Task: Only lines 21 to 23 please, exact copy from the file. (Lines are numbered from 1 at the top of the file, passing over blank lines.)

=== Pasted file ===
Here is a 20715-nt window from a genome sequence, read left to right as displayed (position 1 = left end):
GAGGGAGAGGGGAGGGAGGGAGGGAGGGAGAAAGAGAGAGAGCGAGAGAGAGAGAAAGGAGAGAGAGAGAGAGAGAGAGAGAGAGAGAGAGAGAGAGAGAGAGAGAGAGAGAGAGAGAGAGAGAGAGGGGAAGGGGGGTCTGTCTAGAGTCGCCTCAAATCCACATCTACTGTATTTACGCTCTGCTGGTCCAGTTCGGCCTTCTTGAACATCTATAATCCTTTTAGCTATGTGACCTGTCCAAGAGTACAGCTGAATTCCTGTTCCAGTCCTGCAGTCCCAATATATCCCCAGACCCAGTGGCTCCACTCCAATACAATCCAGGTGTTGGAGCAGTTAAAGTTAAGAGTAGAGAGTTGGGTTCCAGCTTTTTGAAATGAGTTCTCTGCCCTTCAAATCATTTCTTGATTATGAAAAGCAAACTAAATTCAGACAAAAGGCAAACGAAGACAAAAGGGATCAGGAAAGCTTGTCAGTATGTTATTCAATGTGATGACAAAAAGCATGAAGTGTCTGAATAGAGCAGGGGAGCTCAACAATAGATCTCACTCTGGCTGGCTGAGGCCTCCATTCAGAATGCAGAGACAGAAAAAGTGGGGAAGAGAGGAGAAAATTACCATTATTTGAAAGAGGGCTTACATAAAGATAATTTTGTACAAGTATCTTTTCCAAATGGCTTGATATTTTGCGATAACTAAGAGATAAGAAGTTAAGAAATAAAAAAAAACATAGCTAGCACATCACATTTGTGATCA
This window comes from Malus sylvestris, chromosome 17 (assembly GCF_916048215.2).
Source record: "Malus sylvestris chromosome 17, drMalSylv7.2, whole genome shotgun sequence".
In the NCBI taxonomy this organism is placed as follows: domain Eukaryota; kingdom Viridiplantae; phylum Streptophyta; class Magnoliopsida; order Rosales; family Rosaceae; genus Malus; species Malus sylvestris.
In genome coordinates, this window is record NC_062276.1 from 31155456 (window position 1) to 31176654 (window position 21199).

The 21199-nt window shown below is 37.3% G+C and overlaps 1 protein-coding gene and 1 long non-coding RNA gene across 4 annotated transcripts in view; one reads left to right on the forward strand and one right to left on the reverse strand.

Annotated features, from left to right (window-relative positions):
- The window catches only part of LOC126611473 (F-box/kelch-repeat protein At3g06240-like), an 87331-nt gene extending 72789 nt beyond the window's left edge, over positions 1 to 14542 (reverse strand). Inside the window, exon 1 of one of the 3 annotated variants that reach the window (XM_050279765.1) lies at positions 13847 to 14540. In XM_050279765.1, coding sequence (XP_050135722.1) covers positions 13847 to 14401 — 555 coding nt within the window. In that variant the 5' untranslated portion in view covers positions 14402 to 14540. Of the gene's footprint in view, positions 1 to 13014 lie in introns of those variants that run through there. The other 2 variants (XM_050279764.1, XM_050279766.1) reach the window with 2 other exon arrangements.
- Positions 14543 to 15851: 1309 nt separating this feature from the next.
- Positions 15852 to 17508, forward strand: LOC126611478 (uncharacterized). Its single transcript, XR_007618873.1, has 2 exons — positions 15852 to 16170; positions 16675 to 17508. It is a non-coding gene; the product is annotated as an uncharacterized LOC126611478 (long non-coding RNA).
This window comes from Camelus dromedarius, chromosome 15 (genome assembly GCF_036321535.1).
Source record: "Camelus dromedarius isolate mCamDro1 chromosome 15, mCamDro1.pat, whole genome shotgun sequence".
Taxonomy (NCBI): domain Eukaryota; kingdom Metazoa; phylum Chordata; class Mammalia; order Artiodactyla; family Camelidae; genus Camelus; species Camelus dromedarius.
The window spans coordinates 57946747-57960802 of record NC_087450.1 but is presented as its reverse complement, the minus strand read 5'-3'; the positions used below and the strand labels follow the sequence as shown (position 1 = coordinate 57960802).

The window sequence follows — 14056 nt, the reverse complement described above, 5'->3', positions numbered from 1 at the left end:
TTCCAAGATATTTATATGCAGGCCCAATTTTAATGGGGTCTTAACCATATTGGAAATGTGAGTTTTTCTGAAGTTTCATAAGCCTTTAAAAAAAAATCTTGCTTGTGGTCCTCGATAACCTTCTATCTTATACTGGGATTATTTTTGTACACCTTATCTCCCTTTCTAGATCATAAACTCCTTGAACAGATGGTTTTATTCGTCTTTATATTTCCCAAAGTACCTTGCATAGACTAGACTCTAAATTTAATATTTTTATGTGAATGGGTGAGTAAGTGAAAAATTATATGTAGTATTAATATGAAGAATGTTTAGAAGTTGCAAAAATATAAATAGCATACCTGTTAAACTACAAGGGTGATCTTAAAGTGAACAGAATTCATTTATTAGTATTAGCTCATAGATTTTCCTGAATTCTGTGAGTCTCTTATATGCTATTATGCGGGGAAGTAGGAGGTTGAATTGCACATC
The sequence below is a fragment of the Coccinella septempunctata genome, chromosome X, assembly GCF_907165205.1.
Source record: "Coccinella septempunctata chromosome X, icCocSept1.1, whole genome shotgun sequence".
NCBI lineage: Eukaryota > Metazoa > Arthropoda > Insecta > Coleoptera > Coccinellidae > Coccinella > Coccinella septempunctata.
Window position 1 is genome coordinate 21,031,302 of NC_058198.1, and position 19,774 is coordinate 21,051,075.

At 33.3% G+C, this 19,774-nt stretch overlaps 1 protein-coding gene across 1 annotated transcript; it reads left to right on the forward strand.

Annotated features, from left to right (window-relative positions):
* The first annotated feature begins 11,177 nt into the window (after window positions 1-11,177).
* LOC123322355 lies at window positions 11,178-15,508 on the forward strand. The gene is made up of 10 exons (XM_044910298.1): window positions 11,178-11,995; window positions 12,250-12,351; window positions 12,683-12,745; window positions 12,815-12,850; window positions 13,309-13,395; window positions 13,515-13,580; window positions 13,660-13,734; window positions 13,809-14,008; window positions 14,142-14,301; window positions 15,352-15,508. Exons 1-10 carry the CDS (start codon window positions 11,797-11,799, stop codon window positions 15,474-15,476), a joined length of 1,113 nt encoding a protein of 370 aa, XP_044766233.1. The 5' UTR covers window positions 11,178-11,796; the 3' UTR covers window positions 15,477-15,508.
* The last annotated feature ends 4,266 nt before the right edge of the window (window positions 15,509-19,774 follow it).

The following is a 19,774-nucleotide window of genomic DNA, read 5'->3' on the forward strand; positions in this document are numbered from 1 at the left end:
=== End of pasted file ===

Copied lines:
Window position 1 is genome coordinate 21,031,302 of NC_058198.1, and position 19,774 is coordinate 21,051,075.

At 33.3% G+C, this 19,774-nt stretch overlaps 1 protein-coding gene across 1 annotated transcript; it reads left to right on the forward strand.

Annotated features, from left to right (window-relative positions):